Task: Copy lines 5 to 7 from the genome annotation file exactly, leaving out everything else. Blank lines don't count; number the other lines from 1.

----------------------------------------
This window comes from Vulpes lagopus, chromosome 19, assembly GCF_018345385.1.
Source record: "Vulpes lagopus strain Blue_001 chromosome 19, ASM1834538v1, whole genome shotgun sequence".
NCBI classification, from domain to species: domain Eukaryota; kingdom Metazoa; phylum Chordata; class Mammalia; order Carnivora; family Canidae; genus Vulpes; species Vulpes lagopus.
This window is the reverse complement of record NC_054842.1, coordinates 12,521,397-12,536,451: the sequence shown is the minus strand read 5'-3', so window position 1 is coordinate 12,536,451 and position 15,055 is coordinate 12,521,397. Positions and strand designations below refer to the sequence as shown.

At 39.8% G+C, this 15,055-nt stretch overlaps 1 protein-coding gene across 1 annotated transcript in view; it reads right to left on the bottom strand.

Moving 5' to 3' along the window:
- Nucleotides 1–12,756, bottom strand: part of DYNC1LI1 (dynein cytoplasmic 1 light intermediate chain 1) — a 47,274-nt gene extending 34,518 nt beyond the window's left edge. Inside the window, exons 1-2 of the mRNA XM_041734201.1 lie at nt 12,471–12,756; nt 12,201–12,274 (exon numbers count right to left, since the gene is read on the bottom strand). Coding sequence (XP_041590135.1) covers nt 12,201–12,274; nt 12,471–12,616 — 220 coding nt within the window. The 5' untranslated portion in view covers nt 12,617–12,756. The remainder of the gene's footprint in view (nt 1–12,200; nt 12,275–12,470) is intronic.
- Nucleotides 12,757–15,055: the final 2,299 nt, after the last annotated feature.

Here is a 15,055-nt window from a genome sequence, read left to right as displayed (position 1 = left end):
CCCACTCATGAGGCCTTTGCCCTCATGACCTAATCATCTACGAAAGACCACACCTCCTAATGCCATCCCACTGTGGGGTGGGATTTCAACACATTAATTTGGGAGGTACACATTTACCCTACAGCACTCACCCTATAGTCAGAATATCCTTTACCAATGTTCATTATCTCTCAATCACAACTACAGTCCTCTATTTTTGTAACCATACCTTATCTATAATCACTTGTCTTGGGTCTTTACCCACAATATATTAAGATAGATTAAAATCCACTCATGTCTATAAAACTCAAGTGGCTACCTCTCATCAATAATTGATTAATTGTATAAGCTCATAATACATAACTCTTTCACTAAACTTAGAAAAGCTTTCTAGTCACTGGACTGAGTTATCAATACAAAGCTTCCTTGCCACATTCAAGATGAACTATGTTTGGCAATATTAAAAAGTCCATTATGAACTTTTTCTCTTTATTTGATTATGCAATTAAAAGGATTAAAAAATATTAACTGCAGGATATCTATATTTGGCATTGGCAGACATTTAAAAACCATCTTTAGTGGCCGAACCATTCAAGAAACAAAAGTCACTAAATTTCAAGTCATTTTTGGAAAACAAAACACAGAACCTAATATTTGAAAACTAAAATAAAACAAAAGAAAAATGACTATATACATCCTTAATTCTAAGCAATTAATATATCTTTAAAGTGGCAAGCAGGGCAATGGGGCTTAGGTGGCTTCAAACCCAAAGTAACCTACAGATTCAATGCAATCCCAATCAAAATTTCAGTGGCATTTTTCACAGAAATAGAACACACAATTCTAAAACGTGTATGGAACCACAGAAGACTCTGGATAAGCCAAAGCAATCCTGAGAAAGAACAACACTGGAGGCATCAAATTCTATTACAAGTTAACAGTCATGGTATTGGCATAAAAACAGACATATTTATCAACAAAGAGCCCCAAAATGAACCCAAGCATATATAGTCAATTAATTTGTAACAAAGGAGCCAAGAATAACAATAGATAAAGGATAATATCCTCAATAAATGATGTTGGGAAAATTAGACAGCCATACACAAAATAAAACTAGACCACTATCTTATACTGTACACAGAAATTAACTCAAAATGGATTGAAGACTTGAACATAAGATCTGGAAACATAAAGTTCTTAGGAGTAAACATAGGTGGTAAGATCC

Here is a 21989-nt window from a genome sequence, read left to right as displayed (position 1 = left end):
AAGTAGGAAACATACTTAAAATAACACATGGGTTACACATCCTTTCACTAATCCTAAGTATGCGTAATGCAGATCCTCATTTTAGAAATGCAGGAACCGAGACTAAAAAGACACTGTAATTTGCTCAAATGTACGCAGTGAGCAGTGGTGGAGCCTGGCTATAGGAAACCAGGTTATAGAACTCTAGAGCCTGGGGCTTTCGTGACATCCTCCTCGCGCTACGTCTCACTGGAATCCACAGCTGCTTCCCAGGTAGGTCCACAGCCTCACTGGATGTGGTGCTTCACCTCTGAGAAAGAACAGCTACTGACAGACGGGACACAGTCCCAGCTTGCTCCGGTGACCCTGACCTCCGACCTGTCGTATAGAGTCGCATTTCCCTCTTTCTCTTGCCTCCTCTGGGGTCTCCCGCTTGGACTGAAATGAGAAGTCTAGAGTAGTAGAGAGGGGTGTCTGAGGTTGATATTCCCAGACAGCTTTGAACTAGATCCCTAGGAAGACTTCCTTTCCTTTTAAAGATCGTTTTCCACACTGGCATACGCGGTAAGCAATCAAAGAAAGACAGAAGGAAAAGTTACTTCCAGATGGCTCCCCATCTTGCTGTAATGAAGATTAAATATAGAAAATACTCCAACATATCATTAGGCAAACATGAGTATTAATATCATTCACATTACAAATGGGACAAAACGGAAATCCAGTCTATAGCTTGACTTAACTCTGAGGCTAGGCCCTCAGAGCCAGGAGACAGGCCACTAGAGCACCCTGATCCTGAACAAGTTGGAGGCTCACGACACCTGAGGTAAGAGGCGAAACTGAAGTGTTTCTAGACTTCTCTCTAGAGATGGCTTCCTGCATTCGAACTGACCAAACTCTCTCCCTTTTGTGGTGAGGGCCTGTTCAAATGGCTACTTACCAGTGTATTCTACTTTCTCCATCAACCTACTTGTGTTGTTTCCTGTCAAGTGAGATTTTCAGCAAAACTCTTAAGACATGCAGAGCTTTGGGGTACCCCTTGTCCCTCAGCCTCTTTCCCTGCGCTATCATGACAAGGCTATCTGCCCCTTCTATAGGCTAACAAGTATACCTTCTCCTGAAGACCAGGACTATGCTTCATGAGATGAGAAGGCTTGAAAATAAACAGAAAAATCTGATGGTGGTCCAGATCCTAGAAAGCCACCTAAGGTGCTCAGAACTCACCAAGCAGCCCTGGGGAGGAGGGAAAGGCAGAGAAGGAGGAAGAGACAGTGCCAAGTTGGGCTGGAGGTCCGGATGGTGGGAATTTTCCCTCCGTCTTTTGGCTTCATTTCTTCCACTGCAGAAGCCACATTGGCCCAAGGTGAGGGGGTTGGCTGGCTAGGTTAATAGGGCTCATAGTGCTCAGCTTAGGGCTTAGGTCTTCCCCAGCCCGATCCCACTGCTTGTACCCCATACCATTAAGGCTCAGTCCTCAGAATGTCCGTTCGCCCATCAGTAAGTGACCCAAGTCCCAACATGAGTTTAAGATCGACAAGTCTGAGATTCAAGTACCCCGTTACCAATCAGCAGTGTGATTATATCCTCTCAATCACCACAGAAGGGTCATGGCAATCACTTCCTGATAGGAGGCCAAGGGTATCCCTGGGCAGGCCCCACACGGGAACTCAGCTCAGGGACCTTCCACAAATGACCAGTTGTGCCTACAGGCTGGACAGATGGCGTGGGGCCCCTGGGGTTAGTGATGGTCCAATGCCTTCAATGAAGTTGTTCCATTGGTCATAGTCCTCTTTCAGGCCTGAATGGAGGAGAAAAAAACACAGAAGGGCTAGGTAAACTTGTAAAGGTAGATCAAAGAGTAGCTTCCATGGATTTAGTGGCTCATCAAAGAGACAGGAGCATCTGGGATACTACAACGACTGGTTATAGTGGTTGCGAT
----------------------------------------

At 39.8% G+C, this 15,055-nt stretch overlaps 1 protein-coding gene across 1 annotated transcript in view; it reads right to left on the bottom strand.

Moving 5' to 3' along the window:
- Nucleotides 1–12,756, bottom strand: part of DYNC1LI1 (dynein cytoplasmic 1 light intermediate chain 1) — a 47,274-nt gene extending 34,518 nt beyond the window's left edge. Inside the window, exons 1-2 of the mRNA XM_041734201.1 lie at nt 12,471–12,756; nt 12,201–12,274 (exon numbers count right to left, since the gene is read on the bottom strand). Coding sequence (XP_041590135.1) covers nt 12,201–12,274; nt 12,471–12,616 — 220 coding nt within the window. The 5' untranslated portion in view covers nt 12,617–12,756. The remainder of the gene's footprint in view (nt 1–12,200; nt 12,275–12,470) is intronic.